The Al2O3 nanoparticle suspension (20% w/v in H2O) and TiO2 nanoparticles (in a powder form) were diluted separately with sterile deionized water to the initial concentration of 1 M and stored at 22°C. Ajoene was dissolved in DMSO to the initial concentration of 0.1 M and stored at 4°C. The antimicrobial effect of ajoene was tested by challenging C. jejuni culture with ajoene at a series of concentrations from 0.06, 0.125, 0.25, 0.5, to 1 mM. The antimicrobial effect of metal oxide nanoparticle was tested by challenging C. jejuni cocktail culture with metal oxide nanoparticle at a series of concentrations from 0.5, 1, 2, 4, 8, and 16 mM. In addition, metal oxide nanoparticle suspensions were filtered through an aluminum oxide membrane filter (20 nm pore size, 25 mm optical density, Anodisc; Whatman Inc., Clifton, NJ, United States) to harvest a nanoparticle-free solution containing surfactants. C. jejuni culture with the addition of nanoparticle-free solution and C. jejuni culture with the addition of DMSO (1 mM) were used as the control groups. The treatment was conducted with constant shaking (175 rpm) in a microaerobic condition at both 22 and 37°C for up to 24 h. At 0, 2, 4, 7, 10, and 24 h, viable C. jejuni cells were enumerated on MH blood agar plates.

Synergistic Antibacterial Effect of Metal Oxide Nanoparticle and Ajoene on C. jejuni

Ajoene at the concentration of 0.06 mM was combined with different concentrations (i.e., 0, 0.5, 1, 2, 4, 8, and 16 mM) of either Al2O3 nanoparticles or TiO2 nanoparticles for the test of synergistic antimicrobial effect against C. jejuni cocktail. The treatment was conducted under constant shaking (175 rpm) in a microaerobic condition at both 22 and 37°C for up to 24 h. At 0, 2, 4, 7, 10, and 24 h, viable C. jejuni cells were enumerated on MH blood agar plates.

RNA-seq and Real-Time Polymerase Chain Reaction (qPCR)

Campylobacter jejuni F38011 (OD540 ∼0.3) was treated with 1 mM ajoene, 16 mM Al2O3 nanoparticles, 16 mM TiO2 nanoparticles, a combination of 0.06 mM ajoene and 4 mM Al2O3 nanoparticles, and a combination of 0.06 mM ajoene and 4 mM TiO2 nanoparticles, respectively, for 1 h at 37°C in microaerobic conditions with constant shaking (175 rpm). The untreated and treated samples were collected by centrifugation at 8,000 × g for 5 min at 4°C. The total RNA was extracted using a RiboPureTM RNA purification kit (Life Technologies, Grand Island, NY, United States). The rRNA was removed using a MICROBExpressTM bacterial mRNA enrichment kit (Life Technologies, Grand Island, NY, United States). The purified mRNA was sequenced using an Ion Torrent sequencing system (Life Technologies) and the data were compiled and analyzed using CLC genomics workbench software (CLCBio, Cambridge, MA, United States). The analyzed transcriptomes were sorted by false discovery rate (FDR)-adjusted P-values of less than 0.05 and a relative expression change of greater than twofold. The differentially expressed genes were submitted to DAVID for cluster analysis (Huang et al., 2008).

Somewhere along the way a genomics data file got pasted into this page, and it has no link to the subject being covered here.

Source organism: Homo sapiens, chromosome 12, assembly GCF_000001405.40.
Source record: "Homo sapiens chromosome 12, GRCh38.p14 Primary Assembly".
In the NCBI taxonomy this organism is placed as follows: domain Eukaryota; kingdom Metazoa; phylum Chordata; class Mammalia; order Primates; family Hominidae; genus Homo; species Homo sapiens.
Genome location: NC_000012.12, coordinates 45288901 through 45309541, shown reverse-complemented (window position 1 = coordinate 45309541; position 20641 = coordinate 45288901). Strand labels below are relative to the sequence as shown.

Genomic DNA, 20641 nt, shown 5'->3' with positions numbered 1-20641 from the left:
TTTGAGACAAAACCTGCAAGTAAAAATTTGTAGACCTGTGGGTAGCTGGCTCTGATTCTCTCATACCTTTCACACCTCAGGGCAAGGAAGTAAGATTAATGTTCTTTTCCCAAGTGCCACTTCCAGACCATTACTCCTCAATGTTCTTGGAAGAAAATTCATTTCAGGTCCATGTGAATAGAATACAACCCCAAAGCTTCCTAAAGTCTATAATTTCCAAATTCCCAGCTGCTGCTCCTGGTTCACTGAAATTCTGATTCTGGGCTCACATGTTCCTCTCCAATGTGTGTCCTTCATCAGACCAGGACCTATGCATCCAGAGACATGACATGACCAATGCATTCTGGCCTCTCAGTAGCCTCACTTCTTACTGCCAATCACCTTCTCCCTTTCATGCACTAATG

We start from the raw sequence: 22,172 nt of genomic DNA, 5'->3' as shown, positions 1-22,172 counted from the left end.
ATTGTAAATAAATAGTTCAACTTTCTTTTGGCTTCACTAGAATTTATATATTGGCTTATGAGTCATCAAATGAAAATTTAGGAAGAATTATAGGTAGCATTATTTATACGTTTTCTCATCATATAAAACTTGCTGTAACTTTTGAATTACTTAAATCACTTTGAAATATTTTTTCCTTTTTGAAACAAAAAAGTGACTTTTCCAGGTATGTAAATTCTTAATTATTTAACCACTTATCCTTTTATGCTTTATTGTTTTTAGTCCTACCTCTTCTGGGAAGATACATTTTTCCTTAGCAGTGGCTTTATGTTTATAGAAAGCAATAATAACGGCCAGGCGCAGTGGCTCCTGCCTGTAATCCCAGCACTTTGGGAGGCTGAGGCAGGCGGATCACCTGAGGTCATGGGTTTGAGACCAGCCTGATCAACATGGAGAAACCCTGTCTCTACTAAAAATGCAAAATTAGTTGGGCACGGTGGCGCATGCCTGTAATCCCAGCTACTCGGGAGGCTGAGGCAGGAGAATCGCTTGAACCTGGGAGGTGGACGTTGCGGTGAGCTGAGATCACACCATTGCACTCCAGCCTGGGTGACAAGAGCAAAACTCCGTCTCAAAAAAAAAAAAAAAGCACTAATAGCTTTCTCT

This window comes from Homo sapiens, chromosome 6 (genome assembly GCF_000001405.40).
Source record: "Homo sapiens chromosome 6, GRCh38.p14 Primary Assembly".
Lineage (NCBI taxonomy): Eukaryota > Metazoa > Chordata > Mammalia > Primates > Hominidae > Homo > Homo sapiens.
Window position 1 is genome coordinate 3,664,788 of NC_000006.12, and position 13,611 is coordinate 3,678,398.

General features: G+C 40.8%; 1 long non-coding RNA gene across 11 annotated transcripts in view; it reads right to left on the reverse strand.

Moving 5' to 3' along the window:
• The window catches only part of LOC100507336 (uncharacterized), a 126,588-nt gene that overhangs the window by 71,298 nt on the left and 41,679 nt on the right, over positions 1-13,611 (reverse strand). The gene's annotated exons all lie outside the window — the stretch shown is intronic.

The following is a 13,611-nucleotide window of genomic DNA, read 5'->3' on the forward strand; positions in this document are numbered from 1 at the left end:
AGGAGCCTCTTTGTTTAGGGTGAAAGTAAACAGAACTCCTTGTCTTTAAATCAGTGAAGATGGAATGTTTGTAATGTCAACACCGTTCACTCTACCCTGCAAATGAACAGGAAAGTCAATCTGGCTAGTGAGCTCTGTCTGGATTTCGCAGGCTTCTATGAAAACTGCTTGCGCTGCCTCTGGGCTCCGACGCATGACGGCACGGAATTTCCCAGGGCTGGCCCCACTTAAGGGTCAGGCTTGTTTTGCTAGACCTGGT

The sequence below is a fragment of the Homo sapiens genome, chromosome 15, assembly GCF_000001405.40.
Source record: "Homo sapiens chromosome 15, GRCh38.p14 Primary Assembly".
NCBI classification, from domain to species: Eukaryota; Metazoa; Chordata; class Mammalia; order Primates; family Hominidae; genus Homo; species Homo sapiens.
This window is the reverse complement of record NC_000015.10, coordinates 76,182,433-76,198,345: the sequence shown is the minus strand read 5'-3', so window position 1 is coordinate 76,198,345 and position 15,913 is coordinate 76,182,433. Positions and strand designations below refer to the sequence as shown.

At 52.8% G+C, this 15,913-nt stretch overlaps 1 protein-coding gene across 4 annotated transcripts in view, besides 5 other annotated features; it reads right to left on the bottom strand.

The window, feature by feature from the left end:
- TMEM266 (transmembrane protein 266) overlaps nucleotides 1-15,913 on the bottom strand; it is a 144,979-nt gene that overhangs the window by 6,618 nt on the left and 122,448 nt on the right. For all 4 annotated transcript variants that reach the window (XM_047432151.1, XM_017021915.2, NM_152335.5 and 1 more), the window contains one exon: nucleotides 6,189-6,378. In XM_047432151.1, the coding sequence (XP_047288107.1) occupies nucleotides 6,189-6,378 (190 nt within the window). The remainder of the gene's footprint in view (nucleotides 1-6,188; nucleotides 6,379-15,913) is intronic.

The RNA-seq result was validated using quantitative PCR (qPCR). An aliquot of the purified mRNA was used to generate cDNA using SuperScriptTM II Reverse Transcriptase (Invitrogen). The qPCR was performed using cDNA derived from the samples with Power SYBR green PCR Master Mix (Applied Biosystems, Warrington, United Kingdom) on an ABI Prism 7000 Fast instrument (Life Technologies). The primers used for qPCR validation are listed in Supplementary Table S2. Both gyrA and rpoA (housekeeping genes) were used as the internal controls. The result of qPCR was accepted with an amplification efficiency ranged from 90 to 110%. The fold change of different genes was determined using the comparative Ct method as previously described (Schmittgen and Livak, 2008).

Confocal Micro-Raman Spectroscopy